Landscape & Grounds
Montpelier offers 2,650 acres of pastoral landscape, historic attractions, and spectacular views of the Blue Ridge Mountains. We welcome you to take advantage of your visit and enjoy our gardens and grounds.
Wander the two-acre Annie duPont Formal Garden featuring walkways, sweeping beds, an herb garden, and magnificent marble lions and urns. Established in Madison's time, the Garden was renovated by Annie duPont in the early twentieth century.
Just north of the mansion, you can stand in the Temple where James Madison contemplated democracy and take in his view of the beautiful Blue Ridge Mountains. Conscious of both landscape geometry and beauty, the ever-practical Madison situated his Temple over the plantation ice house and within eyesight of the second-story deck of the mansion's north wing. In this way, revelers could view the mountains and the Temple while making good use of the ice stored beneath.
Just behind the Mount Pleasant site lies the Madison Family Cemetery—the final resting place of James and Dolley Madison.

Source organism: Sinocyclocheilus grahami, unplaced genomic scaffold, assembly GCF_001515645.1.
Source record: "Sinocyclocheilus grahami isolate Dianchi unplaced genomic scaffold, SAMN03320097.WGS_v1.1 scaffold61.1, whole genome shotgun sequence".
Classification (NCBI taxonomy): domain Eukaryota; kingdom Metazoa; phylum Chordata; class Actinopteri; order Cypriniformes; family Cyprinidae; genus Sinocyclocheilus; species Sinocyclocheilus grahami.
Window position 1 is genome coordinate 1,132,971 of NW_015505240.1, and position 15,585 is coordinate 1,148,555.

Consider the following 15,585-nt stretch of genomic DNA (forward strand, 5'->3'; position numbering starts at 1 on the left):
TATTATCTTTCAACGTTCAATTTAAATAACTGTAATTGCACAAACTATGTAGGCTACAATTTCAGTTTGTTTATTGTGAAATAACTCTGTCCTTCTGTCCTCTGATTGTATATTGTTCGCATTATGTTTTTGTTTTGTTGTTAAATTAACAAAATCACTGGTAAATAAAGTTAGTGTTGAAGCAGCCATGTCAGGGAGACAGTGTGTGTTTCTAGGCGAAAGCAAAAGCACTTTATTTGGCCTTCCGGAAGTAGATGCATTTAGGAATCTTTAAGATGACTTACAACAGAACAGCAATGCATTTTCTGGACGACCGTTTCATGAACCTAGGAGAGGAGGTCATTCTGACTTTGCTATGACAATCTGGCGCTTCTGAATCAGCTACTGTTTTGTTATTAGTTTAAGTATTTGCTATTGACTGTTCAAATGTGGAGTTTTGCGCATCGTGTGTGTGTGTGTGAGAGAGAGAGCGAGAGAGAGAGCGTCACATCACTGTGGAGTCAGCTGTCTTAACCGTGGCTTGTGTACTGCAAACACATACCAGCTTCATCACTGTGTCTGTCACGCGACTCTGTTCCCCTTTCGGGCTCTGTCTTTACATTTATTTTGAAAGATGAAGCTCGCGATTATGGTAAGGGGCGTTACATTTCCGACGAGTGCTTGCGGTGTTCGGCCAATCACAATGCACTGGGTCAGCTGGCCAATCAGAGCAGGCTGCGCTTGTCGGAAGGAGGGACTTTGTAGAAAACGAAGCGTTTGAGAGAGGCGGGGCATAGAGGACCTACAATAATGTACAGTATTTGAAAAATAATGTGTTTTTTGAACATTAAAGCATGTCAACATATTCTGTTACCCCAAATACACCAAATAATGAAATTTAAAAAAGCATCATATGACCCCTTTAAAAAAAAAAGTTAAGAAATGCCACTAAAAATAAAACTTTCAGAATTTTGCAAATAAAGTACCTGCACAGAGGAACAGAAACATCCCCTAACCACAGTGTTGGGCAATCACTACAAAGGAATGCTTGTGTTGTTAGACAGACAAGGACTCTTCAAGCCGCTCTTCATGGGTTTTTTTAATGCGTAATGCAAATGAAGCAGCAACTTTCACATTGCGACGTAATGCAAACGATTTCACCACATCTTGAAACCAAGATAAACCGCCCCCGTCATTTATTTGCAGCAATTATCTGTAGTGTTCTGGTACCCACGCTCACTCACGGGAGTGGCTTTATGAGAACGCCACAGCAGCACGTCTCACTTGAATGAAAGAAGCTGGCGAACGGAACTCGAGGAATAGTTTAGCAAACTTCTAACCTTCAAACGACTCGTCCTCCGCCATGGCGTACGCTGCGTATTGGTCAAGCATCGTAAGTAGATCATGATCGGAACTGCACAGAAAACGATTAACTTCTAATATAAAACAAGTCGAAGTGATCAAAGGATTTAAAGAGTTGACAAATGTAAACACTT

A few hundred yards north of the Madison Family Cemetery is the Slave Cemetery, containing the graves of at least 38 members of Montpelier's enslaved community. Archaeologists suspect that the graveyard may have extended beyond this known position.
The James Madison Landmark Forest is a 200-acre old-growth forest that offers miles of walking trails for beginning and experienced hikers alike. The U.S. Department of the Interior designated the Forest a National Natural Landmark in 1987. Several prize-winning trees live in the Forest.
The Demonstration Trail is an outdoor exhibit that shows the best ways to manage a healthy, sustainable forest. The Demonstration Forest Trail extends from the James Madison Landmark Forest as a one-mile loop. Visitors can observe proper forestry management techniques at four demonstration stations along the trail.
Just west of the Visitor Center and east of the Madison Family Cemetery lies the site of the original family homestead, Mount Pleasant. Built by James Madison's grandfather, Ambrose, the first Madison home site on the property was 500 yards from the current mansion.
Montpelier offers visitors behind-the-scenes views of active archaeological dig sites and laboratory. Visitors can watch archaeologists wash, identify, mend, and conserve recent discoveries buried for 200 years in Madison's kitchen work yard, slave quarters, and home.
The lab contains displays and study collection drawers of glassware, porcelain, bones, buttons, and Civil War artifacts—all available for viewing—plus a state-of-the-art touch screen that teaches visitors about archaeology at Montpelier. Working archaeologists are accessible seven days a week to answer questions.